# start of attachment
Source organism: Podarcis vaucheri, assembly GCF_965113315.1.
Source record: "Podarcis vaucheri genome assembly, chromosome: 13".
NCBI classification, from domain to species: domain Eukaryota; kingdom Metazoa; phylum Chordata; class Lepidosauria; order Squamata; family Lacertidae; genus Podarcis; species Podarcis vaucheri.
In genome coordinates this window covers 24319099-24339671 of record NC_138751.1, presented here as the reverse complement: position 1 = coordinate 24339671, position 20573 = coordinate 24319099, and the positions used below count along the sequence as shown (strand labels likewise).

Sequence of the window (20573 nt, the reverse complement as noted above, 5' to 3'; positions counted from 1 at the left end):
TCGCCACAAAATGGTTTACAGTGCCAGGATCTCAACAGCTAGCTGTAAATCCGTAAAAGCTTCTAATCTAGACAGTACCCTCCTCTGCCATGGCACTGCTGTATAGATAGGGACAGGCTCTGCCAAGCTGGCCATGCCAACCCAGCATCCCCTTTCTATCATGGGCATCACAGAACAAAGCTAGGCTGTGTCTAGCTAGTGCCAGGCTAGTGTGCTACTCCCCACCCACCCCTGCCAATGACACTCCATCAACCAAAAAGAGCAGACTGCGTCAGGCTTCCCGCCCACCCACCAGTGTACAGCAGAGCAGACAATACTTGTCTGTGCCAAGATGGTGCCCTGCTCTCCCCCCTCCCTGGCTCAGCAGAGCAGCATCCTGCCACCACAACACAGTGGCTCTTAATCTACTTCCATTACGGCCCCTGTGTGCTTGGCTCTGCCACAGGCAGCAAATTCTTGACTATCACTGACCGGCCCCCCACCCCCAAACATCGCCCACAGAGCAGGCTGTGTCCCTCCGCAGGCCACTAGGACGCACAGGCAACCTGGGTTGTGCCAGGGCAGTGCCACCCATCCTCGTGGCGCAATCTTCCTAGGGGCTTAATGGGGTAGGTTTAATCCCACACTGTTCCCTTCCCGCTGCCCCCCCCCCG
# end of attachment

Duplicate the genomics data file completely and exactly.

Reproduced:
Source organism: Podarcis vaucheri, assembly GCF_965113315.1.
Source record: "Podarcis vaucheri genome assembly, chromosome: 13".
NCBI classification, from domain to species: domain Eukaryota; kingdom Metazoa; phylum Chordata; class Lepidosauria; order Squamata; family Lacertidae; genus Podarcis; species Podarcis vaucheri.
In genome coordinates this window covers 24319099-24339671 of record NC_138751.1, presented here as the reverse complement: position 1 = coordinate 24339671, position 20573 = coordinate 24319099, and the positions used below count along the sequence as shown (strand labels likewise).

Sequence of the window (20573 nt, the reverse complement as noted above, 5' to 3'; positions counted from 1 at the left end):
TCGCCACAAAATGGTTTACAGTGCCAGGATCTCAACAGCTAGCTGTAAATCCGTAAAAGCTTCTAATCTAGACAGTACCCTCCTCTGCCATGGCACTGCTGTATAGATAGGGACAGGCTCTGCCAAGCTGGCCATGCCAACCCAGCATCCCCTTTCTATCATGGGCATCACAGAACAAAGCTAGGCTGTGTCTAGCTAGTGCCAGGCTAGTGTGCTACTCCCCACCCACCCCTGCCAATGACACTCCATCAACCAAAAAGAGCAGACTGCGTCAGGCTTCCCGCCCACCCACCAGTGTACAGCAGAGCAGACAATACTTGTCTGTGCCAAGATGGTGCCCTGCTCTCCCCCCTCCCTGGCTCAGCAGAGCAGCATCCTGCCACCACAACACAGTGGCTCTTAATCTACTTCCATTACGGCCCCTGTGTGCTTGGCTCTGCCACAGGCAGCAAATTCTTGACTATCACTGACCGGCCCCCCACCCCCAAACATCGCCCACAGAGCAGGCTGTGTCCCTCCGCAGGCCACTAGGACGCACAGGCAACCTGGGTTGTGCCAGGGCAGTGCCACCCATCCTCGTGGCGCAATCTTCCTAGGGGCTTAATGGGGTAGGTTTAATCCCACACTGTTCCCTTCCCGCTGCCCCCCCCCCG